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Several Japan Air Self-Defense Force Mitsubishi F-15 Eagles joined other RED FLAG-Alaska participants July 12 after having its entire F-15 fighter fleet grounded in response to an incident on July 4 with one of the fighter jets during a routine training exercise back in Japan.
The F-15 was brought to RED-FLAG Alaska to help JASDF members improve their tactical flying skills and their ability to generate aircraft in a simulated combat environment.
In Japan’s first overseas military training exercise since the disastrous earthquake and tsunami in March, JASDF will be receiving world class training and experiencing a realistic combat simulation. Thorough planning and precautions have ensured challenges were overcome, and the participation of six of Japan’s F-15s began immediately upon their arrival at RF-A 11-2.
“Some of our major training goals as RF-A participants are to expand our fighters’ tactics,” said Lt. Col. Koichi Tokushige, JASDF F-15 Unit Commander. “We would like to improve cooperation between U.S. Forces and JSDAF as well as continue to strive for better understanding with our friends and allies in a joint environment.”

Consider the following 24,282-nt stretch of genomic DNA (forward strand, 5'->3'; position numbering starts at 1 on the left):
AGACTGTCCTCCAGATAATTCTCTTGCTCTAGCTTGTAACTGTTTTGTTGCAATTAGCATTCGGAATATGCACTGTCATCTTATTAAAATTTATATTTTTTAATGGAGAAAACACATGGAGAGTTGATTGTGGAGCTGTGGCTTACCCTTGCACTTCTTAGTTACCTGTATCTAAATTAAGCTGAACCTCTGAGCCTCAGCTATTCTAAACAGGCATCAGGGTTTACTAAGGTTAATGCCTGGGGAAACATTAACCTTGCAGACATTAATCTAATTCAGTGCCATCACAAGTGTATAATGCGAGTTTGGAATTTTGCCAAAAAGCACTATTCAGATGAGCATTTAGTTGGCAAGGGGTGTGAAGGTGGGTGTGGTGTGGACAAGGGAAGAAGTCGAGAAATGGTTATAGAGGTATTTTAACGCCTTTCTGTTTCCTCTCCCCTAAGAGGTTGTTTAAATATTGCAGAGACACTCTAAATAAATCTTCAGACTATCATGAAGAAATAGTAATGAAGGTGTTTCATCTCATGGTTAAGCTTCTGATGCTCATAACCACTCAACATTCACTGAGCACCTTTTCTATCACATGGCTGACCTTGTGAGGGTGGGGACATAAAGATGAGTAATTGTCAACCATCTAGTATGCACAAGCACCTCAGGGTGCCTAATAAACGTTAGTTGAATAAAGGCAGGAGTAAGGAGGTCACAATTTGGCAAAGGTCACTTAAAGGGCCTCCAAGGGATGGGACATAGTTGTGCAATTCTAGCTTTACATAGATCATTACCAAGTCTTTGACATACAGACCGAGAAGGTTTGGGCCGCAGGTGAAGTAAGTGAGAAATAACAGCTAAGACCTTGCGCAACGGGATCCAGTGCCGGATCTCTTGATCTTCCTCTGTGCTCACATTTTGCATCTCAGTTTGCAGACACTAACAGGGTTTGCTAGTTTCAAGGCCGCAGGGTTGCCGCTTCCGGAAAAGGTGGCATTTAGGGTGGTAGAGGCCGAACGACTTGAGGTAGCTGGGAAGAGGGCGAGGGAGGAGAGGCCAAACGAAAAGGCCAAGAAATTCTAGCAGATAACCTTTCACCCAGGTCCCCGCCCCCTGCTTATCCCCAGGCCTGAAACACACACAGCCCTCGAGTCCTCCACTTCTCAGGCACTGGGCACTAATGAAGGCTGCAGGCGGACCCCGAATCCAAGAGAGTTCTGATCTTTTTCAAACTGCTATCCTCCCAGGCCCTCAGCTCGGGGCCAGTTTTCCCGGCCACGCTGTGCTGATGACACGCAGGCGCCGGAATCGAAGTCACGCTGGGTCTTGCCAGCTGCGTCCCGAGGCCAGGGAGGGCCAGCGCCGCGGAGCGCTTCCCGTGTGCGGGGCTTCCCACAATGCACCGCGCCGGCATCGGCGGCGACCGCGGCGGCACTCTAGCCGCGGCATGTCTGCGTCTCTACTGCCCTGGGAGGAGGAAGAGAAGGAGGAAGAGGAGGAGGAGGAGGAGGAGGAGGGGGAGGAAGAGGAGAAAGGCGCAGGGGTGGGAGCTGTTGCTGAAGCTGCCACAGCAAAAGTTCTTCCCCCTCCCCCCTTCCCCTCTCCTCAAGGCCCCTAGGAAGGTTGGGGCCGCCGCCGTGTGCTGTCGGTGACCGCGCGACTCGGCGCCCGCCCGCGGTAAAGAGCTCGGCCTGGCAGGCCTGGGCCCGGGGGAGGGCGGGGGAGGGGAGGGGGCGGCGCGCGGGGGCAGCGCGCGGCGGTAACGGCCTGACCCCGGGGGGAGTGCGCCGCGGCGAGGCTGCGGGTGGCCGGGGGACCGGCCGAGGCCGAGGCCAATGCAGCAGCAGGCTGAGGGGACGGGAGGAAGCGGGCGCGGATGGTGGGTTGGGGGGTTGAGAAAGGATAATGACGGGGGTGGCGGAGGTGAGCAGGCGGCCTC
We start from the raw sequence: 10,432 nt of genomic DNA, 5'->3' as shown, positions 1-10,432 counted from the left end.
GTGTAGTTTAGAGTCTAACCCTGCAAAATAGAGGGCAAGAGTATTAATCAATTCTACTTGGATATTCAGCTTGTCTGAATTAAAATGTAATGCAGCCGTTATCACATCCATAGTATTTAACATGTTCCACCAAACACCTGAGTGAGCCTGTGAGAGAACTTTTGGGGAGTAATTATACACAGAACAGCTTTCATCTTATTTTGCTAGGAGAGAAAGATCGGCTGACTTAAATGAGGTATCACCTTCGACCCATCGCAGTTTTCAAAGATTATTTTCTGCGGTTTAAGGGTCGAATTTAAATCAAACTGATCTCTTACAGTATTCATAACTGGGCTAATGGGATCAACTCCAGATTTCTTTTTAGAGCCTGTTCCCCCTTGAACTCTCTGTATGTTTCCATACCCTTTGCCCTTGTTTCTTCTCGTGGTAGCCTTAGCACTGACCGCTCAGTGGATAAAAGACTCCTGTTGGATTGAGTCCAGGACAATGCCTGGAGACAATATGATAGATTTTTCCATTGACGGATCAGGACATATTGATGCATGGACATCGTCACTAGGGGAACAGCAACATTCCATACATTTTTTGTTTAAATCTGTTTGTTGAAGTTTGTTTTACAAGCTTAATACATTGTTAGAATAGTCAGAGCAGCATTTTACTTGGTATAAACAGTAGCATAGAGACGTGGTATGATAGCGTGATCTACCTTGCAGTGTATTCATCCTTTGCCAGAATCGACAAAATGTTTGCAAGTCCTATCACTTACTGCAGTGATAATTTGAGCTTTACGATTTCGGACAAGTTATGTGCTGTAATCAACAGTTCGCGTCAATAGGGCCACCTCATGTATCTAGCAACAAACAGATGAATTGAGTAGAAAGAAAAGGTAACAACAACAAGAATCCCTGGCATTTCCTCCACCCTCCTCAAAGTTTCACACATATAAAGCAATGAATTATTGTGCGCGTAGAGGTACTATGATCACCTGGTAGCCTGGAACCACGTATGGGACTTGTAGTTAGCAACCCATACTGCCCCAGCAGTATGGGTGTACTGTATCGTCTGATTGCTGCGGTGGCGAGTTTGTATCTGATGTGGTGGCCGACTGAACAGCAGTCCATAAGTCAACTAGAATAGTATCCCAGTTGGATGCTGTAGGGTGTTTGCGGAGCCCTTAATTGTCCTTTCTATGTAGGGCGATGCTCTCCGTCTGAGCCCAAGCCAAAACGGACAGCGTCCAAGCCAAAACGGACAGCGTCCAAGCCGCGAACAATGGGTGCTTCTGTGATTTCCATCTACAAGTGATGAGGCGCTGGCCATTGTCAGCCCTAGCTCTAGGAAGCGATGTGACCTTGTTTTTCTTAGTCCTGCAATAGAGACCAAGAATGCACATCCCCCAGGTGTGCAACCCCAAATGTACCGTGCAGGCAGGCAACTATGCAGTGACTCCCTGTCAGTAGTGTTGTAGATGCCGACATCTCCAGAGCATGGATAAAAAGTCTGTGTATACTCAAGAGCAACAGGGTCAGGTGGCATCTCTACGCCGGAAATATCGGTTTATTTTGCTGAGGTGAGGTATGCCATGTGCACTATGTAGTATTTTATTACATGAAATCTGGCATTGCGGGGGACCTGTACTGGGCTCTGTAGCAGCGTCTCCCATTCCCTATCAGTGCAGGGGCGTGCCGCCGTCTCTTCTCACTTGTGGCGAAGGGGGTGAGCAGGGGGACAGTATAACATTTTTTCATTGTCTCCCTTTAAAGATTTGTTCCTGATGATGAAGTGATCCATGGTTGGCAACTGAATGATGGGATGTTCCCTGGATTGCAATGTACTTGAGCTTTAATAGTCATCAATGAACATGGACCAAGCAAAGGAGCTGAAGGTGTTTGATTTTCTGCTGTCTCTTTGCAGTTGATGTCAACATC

The RF-A participants were ready to begin training earlier this week, however, with the F-15s not arriving until a few days into the exercise Japanese F-15 pilots and maintenance members utilized extra time to further prepare for the weeks flying schedule.
“There are some significant differences in how we maintain our fighter aircraft,” said Tech. Sgt. Toru Michibata, a JASDF maintenance technician. “We would like to show that the Japanese are the best of the best, but we also want to know how some of our international partners repair their aircraft and keep them mission ready.”
Ultimately, the arrival of the F-15s has motivated JASDF personnel who are ready to play their part in this large training exercise. The F-15 will fly a variety of tactics and missions in concert with other participating aircraft throughout the exercise.